Losing well over 100 games for three consecutive seasons and selling off every quality major league player on your roster has one positive effect – it fosters a great farm system. The Houston Astros may have the worst team in baseball, but they have the best farm system, with seven representatives on MLB.com’s top 100 list and a mixture of high upside and high floor prospects below that.
Triple-A: Oklahoma City RedHawks(Pacific Coast League)
Double-A: Corpus Christi Hooks (Texas League)
High-A: Lancaster JetHawks (California League)
Class-A: Quad Cities River Bandits (Midwestern League)
Short-Season A: Tri-City ValleyCats (New-York Penn League)
Advanced Rookie: Greeneville Astros (Appalachian League)
Complex-Rookie: GCL Astros (Gulf Coast League), DSL Astros (Dominican Summer League)
Date of Birth: January 19, 1987
Height/Weight: 6’4 315 lbs
Acquired: International Free Agent
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Analysis: Losing over 105 games for three consecutive can make a team desperate for talent, which is what brought Houston to the Mexican League and Japhet Amador. When he was signed to a minor league deal last August, the 26 year old first baseman had ranked second in the Mexican League in home runs and slugging percentage, and third in OPS. He has power to all fields, as evidenced by his MLBfarm.com hit chart and he doesn’t strikeout much (15% k rate). That being said, his numbers are artificially inflated by the hitter-friendly Mexican League, and at an unmuscular 315 pounds, he probably lacks the athleticism to play the field. Still, Amador has a shot – however remote – to be a decent DH/pinch hitter.
2014 Prognosis: Armador will contend for a DH spot out of spring training, but it’s hard to see him bringing much more to the table than incumbent Chris Carter.
Date of Birth: July 6, 1990
Height/Weight: 6’0, 217 lbs
Acquired: 7th round, 2012 draft
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Analysis: Listed by MLB.com’s Jonathan Mayo as a 20 runner on the 20 – 80 scouting scale, Tucker is slow, but he can flat out rake. As he showed last year with 25 home runs and a .297 average between Lancaster and Corpus Christi, the University of Florida standout has the potential to hit for both power and average. His approach at the plate is advanced, as evidenced by his slightly above MLB average 9.3% walk rate and slightly below average 17% strikeout rate. Tucker’s instincts and arm are adequate enough to make him a passable fielder in right or left, but with his speed, he’ll never be much more than that.
2014 Prognosis: After starting 2014 in Double-A, Tucker should reach Triple-A by the summer.
Date of Birth: April 7, 1994
Height/Weight: 6’3 160 lbs
Acquired: Trade, Baltimore Orioles
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Analysis: The centerpiece of last summer’s deadline deal that sent Bud Norris to Baltimore, Hader is a projectable lefty who could be mid-rotation starter down the road. He has a solid three pitch mix, with a low-90’s fastball that should only get harder as he adds to his rather thin 6’3’ 160 lb frame, and a curveball and changeup that should soon be major league quality. Although his 4.5 BB/9 in A ball last season seems to indicate control issues, it is a predictable number for a teenager fresh out of high school, and he should have better command going forward.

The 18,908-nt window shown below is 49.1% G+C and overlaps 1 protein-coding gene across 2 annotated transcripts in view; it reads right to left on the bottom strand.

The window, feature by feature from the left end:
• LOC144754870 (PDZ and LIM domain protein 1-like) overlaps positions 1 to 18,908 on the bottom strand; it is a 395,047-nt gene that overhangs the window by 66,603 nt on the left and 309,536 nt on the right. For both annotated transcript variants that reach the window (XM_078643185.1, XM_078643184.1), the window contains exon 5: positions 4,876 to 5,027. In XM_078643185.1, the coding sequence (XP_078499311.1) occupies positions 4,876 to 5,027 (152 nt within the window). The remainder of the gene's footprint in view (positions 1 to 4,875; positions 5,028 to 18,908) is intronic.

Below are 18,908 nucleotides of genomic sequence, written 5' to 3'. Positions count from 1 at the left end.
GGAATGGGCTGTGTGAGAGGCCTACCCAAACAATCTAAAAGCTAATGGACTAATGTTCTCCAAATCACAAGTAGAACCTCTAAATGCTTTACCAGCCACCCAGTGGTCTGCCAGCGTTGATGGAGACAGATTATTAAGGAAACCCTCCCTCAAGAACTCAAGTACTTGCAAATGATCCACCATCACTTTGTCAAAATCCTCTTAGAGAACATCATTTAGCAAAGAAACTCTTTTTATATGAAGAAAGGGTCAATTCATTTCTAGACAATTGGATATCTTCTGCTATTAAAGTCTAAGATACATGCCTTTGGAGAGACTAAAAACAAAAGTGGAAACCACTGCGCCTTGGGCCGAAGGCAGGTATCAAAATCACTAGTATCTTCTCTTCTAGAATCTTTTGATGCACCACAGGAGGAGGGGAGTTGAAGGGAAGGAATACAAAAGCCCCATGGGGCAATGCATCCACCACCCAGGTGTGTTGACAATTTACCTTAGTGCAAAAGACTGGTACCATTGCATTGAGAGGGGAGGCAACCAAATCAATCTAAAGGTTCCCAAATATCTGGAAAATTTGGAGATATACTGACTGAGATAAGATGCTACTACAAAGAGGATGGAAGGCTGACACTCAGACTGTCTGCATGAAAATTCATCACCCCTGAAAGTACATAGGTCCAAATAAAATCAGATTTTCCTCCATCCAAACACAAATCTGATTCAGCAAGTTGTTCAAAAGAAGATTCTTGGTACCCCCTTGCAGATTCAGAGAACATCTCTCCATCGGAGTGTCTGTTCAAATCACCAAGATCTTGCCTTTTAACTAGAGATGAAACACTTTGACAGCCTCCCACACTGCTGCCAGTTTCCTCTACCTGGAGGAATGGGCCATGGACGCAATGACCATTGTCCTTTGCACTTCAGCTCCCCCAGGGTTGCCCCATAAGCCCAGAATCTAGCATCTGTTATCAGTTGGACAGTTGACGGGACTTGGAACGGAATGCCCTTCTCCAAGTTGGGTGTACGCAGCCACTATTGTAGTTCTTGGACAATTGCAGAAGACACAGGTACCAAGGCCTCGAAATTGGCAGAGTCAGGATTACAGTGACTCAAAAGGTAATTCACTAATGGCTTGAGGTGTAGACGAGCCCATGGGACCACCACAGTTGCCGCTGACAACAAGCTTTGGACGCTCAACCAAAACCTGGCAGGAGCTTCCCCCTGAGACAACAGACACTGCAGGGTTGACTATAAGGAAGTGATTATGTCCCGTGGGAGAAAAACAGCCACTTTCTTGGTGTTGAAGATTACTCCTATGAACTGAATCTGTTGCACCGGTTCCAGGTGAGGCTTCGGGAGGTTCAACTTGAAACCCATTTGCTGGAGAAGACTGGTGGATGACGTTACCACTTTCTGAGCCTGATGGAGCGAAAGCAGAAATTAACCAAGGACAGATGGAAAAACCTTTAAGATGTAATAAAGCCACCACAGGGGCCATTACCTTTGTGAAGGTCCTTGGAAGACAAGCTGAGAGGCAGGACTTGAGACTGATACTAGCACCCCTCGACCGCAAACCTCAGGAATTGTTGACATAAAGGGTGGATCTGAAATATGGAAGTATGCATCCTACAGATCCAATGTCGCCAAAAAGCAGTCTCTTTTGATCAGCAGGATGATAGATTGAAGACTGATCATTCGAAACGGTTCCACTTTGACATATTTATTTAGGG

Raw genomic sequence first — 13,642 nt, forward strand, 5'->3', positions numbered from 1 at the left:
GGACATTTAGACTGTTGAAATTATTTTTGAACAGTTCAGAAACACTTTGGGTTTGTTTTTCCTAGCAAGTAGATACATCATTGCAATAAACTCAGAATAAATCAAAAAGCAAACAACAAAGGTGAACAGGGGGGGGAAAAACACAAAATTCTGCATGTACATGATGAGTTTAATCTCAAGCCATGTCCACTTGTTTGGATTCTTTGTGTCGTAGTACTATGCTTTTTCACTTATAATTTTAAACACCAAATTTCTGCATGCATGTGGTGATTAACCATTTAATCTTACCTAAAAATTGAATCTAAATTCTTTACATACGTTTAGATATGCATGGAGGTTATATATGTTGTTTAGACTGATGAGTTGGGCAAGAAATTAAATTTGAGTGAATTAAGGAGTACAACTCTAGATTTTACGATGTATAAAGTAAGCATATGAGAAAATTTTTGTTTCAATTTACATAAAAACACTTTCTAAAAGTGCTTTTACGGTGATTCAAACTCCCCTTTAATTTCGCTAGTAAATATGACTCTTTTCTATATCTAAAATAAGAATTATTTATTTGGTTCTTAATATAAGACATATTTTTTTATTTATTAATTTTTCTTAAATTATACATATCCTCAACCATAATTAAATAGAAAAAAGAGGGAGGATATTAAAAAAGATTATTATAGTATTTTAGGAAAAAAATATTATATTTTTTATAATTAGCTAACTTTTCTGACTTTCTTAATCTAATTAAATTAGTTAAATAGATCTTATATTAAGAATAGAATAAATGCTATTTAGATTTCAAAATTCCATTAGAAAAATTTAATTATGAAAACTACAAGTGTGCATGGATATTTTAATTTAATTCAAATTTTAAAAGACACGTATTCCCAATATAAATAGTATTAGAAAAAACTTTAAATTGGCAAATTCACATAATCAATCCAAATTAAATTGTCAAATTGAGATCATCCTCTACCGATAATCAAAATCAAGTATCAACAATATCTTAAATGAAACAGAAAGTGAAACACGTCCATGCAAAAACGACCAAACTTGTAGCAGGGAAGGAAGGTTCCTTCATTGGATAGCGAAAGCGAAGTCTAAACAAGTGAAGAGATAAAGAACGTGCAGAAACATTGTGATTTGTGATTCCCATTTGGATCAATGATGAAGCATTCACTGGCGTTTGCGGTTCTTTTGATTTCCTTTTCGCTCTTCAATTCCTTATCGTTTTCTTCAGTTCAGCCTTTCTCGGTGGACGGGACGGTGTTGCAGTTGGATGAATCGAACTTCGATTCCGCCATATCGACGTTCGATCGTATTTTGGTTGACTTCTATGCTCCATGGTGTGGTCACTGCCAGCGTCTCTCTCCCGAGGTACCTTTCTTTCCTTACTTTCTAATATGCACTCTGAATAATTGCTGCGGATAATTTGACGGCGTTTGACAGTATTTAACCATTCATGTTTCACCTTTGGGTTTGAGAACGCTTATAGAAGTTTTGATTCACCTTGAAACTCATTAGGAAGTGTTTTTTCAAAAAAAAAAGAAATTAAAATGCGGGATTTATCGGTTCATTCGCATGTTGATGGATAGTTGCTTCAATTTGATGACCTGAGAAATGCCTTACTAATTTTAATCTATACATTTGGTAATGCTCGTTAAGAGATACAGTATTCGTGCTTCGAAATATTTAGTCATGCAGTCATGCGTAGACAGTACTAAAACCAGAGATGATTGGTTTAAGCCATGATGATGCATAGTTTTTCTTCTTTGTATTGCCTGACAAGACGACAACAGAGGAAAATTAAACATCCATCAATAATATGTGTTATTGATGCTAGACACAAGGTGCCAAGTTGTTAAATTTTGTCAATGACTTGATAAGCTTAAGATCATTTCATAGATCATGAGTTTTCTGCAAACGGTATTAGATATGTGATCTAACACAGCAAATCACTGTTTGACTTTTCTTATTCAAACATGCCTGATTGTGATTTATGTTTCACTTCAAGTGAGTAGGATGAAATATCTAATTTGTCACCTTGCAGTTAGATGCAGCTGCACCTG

2014 Prognosis: Hader will probably spend the vast majority if not the entirety of 2014 with High-A Lancaster.
Date of Birth: June 7, 1992
Height/Weight: 6’3, 203 lbs
Acquired: 2nd round, 2010 Draft
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Analysis: After missing all of 2011 and half of 2012 rehabbing from Tommy John surgery, Velasquez pitched well in his full-season debut last year. His 3.19 ERA was encouraging, but his peripherals – 10.1 SO/9, 2.7 BB/9 – were outstanding and warranted him his late season promotion to High-A. With three potentially above average pitches in his fastball, changeup, and curve, he’s ready for a harder challenge.
2014 Prognosis: Velasquez will start the year in High-A Lancaster, but should reach Double-A if he continues to miss bats as he has.
Date of Birth: May 22, 1994
Height/Weight: 6’3, 203 lbs
Acquired: 4th round, 2012 Draft
Analysis: The Astros had a higher spending cap in the 2012 draft than any other team, and they used part of that to give Ruiz, a fourth round draft pick, a larger signing bonus than 11 first rounders and pull him away from a commitment to USC. Ruiz works well on both sides of the ball, with enough range to be an above-average third baseman at the big league level, and enough contact and power to be a middle-of-the-order run producer. As a teenager in his first full season, he shouldn’t be judged too much by his 2013 stats, but the twelve home runs, 33 doubles, and 10.5% walk rate are all encouraging signs.
2014 Prognosis: The Astros may decide to be conservative and keep Ruiz in Class-A Quad Cities to start next season or be aggressive and move him up to High-A, either way he should in Lancaster before the season is through.